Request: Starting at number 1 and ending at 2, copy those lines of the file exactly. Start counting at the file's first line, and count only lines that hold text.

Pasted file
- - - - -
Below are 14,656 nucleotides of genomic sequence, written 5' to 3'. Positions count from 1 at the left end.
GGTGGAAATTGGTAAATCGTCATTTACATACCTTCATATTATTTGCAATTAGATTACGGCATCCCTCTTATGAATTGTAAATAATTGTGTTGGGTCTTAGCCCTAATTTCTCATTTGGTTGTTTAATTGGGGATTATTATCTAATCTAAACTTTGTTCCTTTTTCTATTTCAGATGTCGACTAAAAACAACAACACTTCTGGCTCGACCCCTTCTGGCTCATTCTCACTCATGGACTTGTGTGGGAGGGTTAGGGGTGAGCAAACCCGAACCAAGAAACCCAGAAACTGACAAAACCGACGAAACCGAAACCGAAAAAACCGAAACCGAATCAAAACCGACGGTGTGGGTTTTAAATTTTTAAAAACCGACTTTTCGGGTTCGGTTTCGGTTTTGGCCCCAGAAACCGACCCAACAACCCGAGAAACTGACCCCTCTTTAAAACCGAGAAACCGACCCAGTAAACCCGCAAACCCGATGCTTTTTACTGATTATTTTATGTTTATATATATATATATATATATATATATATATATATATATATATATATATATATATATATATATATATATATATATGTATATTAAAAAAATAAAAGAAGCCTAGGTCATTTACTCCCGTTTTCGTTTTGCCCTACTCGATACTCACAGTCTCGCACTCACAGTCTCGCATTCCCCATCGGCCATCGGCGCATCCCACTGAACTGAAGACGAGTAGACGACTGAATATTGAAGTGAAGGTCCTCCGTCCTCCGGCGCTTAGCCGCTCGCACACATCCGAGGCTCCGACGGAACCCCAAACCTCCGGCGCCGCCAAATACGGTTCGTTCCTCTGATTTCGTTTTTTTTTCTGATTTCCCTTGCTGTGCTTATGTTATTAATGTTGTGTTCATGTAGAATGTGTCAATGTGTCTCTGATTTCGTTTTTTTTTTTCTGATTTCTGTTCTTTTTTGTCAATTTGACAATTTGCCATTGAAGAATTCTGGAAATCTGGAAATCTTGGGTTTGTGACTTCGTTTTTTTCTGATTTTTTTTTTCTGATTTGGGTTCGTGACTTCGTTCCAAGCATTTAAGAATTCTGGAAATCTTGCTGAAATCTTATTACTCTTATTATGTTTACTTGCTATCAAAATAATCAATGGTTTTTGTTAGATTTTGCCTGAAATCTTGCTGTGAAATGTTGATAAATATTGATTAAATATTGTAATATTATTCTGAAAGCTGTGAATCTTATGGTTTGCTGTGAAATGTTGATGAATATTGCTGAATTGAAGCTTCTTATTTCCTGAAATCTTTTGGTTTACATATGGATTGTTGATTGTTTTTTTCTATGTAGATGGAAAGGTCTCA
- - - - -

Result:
Below are 14,656 nucleotides of genomic sequence, written 5' to 3'. Positions count from 1 at the left end.
GGTGGAAATTGGTAAATCGTCATTTACATACCTTCATATTATTTGCAATTAGATTACGGCATCCCTCTTATGAATTGTAAATAATTGTGTTGGGTCTTAGCCCTAATTTCTCATTTGGTTGTTTAATTGGGGATTATTATCTAATCTAAACTTTGTTCCTTTTTCTATTTCAGATGTCGACTAAAAACAACAACACTTCTGGCTCGACCCCTTCTGGCTCATTCTCACTCATGGACTTGTGTGGGAGGGTTAGGGGTGAGCAAACCCGAACCAAGAAACCCAGAAACTGACAAAACCGACGAAACCGAAACCGAAAAAACCGAAACCGAATCAAAACCGACGGTGTGGGTTTTAAATTTTTAAAAACCGACTTTTCGGGTTCGGTTTCGGTTTTGGCCCCAGAAACCGACCCAACAACCCGAGAAACTGACCCCTCTTTAAAACCGAGAAACCGACCCAGTAAACCCGCAAACCCGATGCTTTTTACTGATTATTTTATGTTTATATATATATATATATATATATATATATATATATATATATATATATATATATATATATATATATATATATATATGTATATTAAAAAAATAAAAGAAGCCTAGGTCATTTACTCCCGTTTTCGTTTTGCCCTACTCGATACTCACAGTCTCGCACTCACAGTCTCGCATTCCCCATCGGCCATCGGCGCATCCCACTGAACTGAAGACGAGTAGACGACTGAATATTGAAGTGAAGGTCCTCCGTCCTCCGGCGCTTAGCCGCTCGCACACATCCGAGGCTCCGACGGAACCCCAAACCTCCGGCGCCGCCAAATACGGTTCGTTCCTCTGATTTCGTTTTTTTTTCTGATTTCCCTTGCTGTGCTTATGTTATTAATGTTGTGTTCATGTAGAATGTGTCAATGTGTCTCTGATTTCGTTTTTTTTTTTCTGATTTCTGTTCTTTTTTGTCAATTTGACAATTTGCCATTGAAGAATTCTGGAAATCTGGAAATCTTGGGTTTGTGACTTCGTTTTTTTCTGATTTTTTTTTTCTGATTTGGGTTCGTGACTTCGTTCCAAGCATTTAAGAATTCTGGAAATCTTGCTGAAATCTTATTACTCTTATTATGTTTACTTGCTATCAAAATAATCAATGGTTTTTGTTAGATTTTGCCTGAAATCTTGCTGTGAAATGTTGATAAATATTGATTAAATATTGTAATATTATTCTGAAAGCTGTGAATCTTATGGTTTGCTGTGAAATGTTGATGAATATTGCTGAATTGAAGCTTCTTATTTCCTGAAATCTTTTGGTTTACATATGGATTGTTGATTGTTTTTTTCTATGTAGATGGAAAGGTCTCA